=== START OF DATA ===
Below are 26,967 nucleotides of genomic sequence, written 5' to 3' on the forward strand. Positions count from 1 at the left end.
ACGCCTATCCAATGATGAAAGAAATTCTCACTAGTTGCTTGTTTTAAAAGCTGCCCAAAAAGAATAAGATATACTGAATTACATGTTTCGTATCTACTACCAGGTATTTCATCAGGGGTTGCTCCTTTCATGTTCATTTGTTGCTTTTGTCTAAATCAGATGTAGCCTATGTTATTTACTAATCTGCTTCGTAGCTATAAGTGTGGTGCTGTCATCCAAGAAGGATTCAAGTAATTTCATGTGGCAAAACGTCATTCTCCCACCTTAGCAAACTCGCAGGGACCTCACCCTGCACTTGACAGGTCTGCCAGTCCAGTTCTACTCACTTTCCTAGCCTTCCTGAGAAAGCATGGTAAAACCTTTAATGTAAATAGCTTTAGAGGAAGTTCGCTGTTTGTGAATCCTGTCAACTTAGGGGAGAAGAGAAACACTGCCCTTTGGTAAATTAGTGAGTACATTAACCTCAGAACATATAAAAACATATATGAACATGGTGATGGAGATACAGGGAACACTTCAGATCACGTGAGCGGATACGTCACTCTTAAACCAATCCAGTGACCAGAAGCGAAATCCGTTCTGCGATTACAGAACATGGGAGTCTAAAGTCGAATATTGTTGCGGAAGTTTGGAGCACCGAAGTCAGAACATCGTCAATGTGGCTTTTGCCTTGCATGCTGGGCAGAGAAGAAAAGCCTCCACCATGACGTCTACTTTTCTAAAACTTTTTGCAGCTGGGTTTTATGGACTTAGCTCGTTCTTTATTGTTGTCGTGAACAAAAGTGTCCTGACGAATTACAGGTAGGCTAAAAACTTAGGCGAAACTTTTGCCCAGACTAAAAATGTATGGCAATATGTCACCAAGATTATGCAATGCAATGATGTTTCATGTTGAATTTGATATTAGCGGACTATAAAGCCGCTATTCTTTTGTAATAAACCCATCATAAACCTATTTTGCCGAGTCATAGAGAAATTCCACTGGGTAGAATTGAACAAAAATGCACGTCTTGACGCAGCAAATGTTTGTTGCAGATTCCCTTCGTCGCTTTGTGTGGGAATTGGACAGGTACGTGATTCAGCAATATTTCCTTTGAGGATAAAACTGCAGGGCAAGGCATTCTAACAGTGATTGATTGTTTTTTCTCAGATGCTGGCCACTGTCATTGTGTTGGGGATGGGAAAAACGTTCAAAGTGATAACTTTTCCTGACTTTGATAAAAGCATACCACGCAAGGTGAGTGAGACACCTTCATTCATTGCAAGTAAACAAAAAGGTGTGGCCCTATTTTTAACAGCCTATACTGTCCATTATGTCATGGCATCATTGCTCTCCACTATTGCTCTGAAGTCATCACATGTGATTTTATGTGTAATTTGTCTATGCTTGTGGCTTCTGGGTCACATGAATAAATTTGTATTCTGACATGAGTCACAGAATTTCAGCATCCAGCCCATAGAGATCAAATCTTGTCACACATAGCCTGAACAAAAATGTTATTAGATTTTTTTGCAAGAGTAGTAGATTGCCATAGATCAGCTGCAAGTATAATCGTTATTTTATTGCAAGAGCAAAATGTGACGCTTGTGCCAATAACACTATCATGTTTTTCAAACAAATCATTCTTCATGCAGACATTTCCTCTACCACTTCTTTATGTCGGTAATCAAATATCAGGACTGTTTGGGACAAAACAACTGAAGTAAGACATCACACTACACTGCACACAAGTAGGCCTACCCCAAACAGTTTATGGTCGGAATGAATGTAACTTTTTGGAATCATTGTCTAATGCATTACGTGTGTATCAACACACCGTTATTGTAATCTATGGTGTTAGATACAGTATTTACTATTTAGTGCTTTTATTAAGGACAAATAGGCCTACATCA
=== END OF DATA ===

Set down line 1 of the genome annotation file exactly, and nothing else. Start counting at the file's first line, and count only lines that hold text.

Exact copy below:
Below are 26,967 nucleotides of genomic sequence, written 5' to 3' on the forward strand. Positions count from 1 at the left end.